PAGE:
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Event Details

Wednesday, May 1 2024

6:30 pm - 8:00 pm

Speaker bios and topics

Dr. Rodney Hessinger (he/him/his) is Interim Dean of the College of Arts and Sciences and Professor of History at John Carroll University. He also recently published Smitten: Sex, Gender, and the Contest for Souls in the Second Great Awakening with Cornell University Press.

Title: “‘Religious Overmuch’”: John Humphrey Noyes and the Reordering of the Sexual Cosmos

By introducing sexual communism, religious visionary John Humphrey Noyes raised uncomfortable questions about sex and religious authority. Like many other religious leaders during the early nineteenth century, Noyes received revelations which inspired him to reorder human sexual relations. In his community, first organized in Putney, VT, and later Oneida, New York, he called for a society in which human possessiveness, whether in material goods, or in bodies, was dissolved. Reactions to his visions by mainline religious ministers emphasized the need to subjugate religious vision to secular restraints.

Dr. Ellen Posman (she/her/hers) is Professor and Chair of the department of Religion at Baldwin Wallace University as well as the BW Chair of Faith and Life, for which she serves as the Director for the WISE Center for Worldviews and Interfaith Social Ethics. She holds degrees from Stanford University, Harvard University and the University of California, Santa Barbara. Raised a Conservative Jew, she has also identified as Reform Jew, a Buddhist, a JuBu (Jewish Buddhist), and currently as a Reconstructionist Jew. Her scholarly life has also centered on Judaism and Buddhism; her dissertation was focused on diaspora and exile in Tibetan Buddhism in light of theories stemming from the Jewish experience. Her research since has included other religious communities in diaspora or exile, such as in Hindus, Sikhs, Cuban Catholics, and Zoroastrians. In addition to courses on Hebrew Bible, Judaism, Asian Religions, and Buddhism, she teaches themed world religions courses on Gender and Sexuality, Death and the Afterlife, the American Experience, Peace and Violence, and the Environment. These courses have opened up new avenues of research on Jewish and Hindu funerary rituals, Jewish and Buddhist vegetarianism, religious nationalism across religions, religious diversity in the Greater Cleveland area, and her current project on the quest for full ordination among Theravada Buddhist nuns. She has taken part in interfaith trips and research projects in India, Nepal, Israel/Palestine, Turkey, Taiwan, Sri Lanka, and Thailand.

Title: Fluid Theory Meets Binary Practice: Buddhist Perspectives on Gender and Sexuality

Buddhism starts from different premises than Abrahamic religions. Rather than devotion to and/or obedience to a higher being whose words are enshrined in scripture with a goal of blessings in this life and /or an eternal heaven, Buddhists envision this world as conducive to suffering but claim that this suffering is based on our own ignorance and desire. Via knowledge and detachment, one can transcend the suffering inherent in the cycle of rebirth and attain enlightenment, known in Buddhism as nirvana, after which one can help others transcend suffering as well. The Buddha is considered a human enlightened teacher whose words are wise but can be questioned as one should attempt to find the Truth through direct experience. In early Buddhism, the quest for nirvana was the purview of monks and nuns; laypeople simply attempt to get good karma to improve their lots in this life and the next, or good merit, which enables them to grow spiritually in this life and the next with the hope of eventually being born ready to be a monk or nun and seek nirvana.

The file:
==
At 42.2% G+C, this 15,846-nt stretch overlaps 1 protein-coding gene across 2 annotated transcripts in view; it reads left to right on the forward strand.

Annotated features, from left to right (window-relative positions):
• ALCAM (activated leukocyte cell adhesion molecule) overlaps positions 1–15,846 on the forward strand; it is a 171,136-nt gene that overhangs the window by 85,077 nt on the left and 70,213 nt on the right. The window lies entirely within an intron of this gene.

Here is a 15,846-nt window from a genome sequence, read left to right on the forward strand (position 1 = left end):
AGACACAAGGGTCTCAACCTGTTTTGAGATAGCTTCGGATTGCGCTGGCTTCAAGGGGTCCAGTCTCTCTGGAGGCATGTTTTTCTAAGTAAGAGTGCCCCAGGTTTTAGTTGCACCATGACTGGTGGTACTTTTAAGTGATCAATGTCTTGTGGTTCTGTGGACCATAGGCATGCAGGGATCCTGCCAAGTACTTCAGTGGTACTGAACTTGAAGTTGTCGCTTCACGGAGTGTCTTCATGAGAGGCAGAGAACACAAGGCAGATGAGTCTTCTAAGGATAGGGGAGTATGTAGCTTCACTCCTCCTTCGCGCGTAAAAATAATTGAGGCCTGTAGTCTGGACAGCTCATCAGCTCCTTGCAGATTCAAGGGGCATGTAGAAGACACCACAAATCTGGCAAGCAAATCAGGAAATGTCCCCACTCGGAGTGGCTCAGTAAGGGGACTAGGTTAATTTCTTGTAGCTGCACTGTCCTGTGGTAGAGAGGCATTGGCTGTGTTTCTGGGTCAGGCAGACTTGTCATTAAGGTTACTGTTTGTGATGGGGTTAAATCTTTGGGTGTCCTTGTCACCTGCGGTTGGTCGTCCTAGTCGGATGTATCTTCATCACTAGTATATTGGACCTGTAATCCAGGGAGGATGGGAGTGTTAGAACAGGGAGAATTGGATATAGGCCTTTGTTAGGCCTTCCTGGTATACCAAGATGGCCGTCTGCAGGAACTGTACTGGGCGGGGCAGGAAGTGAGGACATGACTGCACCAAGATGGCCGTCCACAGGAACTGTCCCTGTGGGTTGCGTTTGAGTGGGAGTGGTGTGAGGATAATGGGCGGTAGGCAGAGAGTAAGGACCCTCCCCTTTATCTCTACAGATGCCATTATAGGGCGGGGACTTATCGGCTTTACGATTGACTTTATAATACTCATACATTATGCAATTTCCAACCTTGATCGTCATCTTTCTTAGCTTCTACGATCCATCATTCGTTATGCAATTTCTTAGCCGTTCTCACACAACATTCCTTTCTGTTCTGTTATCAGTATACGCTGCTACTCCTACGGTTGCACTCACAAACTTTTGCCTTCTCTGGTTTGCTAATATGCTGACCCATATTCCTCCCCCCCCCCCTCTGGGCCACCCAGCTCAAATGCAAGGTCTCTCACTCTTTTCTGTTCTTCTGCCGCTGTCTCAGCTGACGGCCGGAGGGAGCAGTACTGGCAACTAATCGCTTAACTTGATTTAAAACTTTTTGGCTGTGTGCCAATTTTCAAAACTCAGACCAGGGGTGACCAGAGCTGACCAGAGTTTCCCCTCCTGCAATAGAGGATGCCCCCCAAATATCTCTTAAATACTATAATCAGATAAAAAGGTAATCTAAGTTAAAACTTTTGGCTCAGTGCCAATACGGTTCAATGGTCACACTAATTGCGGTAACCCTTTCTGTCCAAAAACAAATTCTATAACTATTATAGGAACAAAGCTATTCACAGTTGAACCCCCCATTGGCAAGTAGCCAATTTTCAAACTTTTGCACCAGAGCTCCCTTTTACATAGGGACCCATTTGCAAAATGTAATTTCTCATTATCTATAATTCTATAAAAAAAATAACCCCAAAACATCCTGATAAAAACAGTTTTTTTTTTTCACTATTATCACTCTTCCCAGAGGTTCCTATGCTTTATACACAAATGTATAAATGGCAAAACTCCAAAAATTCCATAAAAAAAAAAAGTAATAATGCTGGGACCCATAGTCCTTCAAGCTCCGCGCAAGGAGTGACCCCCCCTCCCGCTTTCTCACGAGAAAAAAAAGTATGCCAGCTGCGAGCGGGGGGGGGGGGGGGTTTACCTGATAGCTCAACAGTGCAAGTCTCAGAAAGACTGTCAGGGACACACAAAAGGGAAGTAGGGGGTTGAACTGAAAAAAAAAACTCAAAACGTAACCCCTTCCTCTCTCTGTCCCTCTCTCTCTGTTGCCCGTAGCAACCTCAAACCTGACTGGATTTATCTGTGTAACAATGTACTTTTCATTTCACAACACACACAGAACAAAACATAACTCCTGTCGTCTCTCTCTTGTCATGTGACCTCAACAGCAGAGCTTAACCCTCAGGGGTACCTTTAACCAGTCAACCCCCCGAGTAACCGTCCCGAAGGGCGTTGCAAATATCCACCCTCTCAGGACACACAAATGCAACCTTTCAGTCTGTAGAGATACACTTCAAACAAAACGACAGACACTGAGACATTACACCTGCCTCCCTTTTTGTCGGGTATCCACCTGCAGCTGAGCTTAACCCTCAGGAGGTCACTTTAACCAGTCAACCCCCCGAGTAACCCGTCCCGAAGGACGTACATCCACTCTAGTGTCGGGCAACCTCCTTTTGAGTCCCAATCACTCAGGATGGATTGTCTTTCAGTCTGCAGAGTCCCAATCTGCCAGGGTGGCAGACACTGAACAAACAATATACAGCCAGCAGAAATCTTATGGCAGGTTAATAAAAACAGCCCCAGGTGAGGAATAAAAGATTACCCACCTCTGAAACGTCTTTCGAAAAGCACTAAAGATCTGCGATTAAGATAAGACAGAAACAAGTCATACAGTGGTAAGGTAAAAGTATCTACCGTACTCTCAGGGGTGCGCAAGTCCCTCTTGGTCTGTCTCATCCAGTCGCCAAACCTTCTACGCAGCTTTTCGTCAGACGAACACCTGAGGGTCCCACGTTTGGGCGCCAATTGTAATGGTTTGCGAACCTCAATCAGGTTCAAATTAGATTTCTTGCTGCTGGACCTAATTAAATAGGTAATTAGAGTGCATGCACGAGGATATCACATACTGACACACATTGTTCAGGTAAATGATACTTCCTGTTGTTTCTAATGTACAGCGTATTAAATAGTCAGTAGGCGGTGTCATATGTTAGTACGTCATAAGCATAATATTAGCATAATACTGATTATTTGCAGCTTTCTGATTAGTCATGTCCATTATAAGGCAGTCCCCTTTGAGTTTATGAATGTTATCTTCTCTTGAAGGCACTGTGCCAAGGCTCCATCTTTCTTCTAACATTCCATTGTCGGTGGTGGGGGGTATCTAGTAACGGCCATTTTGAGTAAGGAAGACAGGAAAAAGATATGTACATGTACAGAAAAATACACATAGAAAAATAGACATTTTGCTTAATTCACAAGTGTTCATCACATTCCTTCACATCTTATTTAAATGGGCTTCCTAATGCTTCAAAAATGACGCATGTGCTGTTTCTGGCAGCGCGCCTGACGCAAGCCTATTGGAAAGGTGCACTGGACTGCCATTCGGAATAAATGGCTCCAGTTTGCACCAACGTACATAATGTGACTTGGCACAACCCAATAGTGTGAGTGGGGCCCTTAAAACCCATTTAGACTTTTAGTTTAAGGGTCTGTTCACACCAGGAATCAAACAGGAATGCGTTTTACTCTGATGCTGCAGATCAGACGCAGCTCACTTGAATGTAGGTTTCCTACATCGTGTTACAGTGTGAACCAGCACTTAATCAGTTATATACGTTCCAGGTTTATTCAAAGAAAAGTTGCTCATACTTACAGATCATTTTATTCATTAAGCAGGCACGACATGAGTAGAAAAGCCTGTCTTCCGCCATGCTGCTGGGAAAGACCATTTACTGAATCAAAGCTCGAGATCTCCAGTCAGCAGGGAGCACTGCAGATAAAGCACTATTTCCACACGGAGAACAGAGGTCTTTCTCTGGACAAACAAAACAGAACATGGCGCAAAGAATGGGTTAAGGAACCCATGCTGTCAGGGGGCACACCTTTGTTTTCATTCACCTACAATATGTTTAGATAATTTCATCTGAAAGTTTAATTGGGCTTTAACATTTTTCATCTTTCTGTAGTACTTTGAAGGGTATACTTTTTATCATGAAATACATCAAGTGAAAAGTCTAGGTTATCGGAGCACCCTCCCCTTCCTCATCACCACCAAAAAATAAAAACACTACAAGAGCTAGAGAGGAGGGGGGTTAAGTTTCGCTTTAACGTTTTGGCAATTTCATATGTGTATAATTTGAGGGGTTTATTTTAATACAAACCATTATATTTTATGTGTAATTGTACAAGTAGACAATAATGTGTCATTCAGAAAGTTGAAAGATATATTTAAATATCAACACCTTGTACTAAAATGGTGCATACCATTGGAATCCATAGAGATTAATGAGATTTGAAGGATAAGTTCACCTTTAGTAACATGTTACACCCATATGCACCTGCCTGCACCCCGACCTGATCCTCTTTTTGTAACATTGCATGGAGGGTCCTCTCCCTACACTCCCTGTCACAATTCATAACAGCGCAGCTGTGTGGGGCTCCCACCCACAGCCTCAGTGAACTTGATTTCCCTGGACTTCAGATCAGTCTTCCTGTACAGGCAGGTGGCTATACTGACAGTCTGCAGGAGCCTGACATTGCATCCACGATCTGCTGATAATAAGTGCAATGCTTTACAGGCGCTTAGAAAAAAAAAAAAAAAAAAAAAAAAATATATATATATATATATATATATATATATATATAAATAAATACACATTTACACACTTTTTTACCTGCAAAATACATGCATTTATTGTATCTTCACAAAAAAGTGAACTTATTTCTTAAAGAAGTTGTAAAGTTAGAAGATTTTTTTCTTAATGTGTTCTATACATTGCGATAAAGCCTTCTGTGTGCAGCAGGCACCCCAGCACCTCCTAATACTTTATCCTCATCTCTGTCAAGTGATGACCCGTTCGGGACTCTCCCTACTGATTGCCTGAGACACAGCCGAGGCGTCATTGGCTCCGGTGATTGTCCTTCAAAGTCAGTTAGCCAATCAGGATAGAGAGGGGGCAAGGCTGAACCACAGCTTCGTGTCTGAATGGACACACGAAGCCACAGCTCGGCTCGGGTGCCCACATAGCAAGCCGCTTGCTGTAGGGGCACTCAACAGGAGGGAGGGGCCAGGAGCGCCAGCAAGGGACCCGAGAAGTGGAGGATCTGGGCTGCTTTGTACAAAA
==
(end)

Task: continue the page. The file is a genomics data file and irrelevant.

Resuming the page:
This leads to some stark differences regarding issues of gender and sexuality for monastics vs. laypeople in which all forms of sexuality are deemed equally negative for monastics, while laypeople take a vow to avoid sexual misconduct, which has been open to interpretation. On gender identity, ancient Buddhist texts imply gender fluidity, align with modern notions of gender as a construction, and include the existence of a “third gender” of sorts, but in practice the sangha (Buddhist community) is organized along binary gender lines and framed heteronormatively, creating historic issues for the queer Buddhist community that are being rethought in contemporary times. As with all religions, Buddhist texts are open to interpretations, and these interpretations are conditioned by historical and cultural contexts. While some Buddhist concepts of impermanence or emptiness or the Buddha’s status as a human being may make it easier to adapt Buddhist concepts to contemporary sensibilities, these shifts are indicative of a process all religions go through.

Laynie Soloman (they/them/theirs) serves on the faculty of SVARA: A Traditionally Radical Yeshiva, where they co-founded the Trans Halakha Project, an initiative that creates new forms of halakhic (Jewish legal) expression shaped by trans and non-binary Jews. Laynie has studied and taught Jewish text for over a decade in a wide range of spaces, including Yeshivat Hadar, Romemu Yeshiva, UnYeshiva, and the Reconstructionist Rabbinical College. They hold a B.A. in Religious Studies from Goucher College, an M.A. in Jewish Education from the Jewish Theological Seminary, and they are a research fellow with M²: The Institute for Experiential Jewish Education. 

Title: Nothing About Us Without Us': Power, Autonomy, and Expertise in Queerly Shaping Jewish Law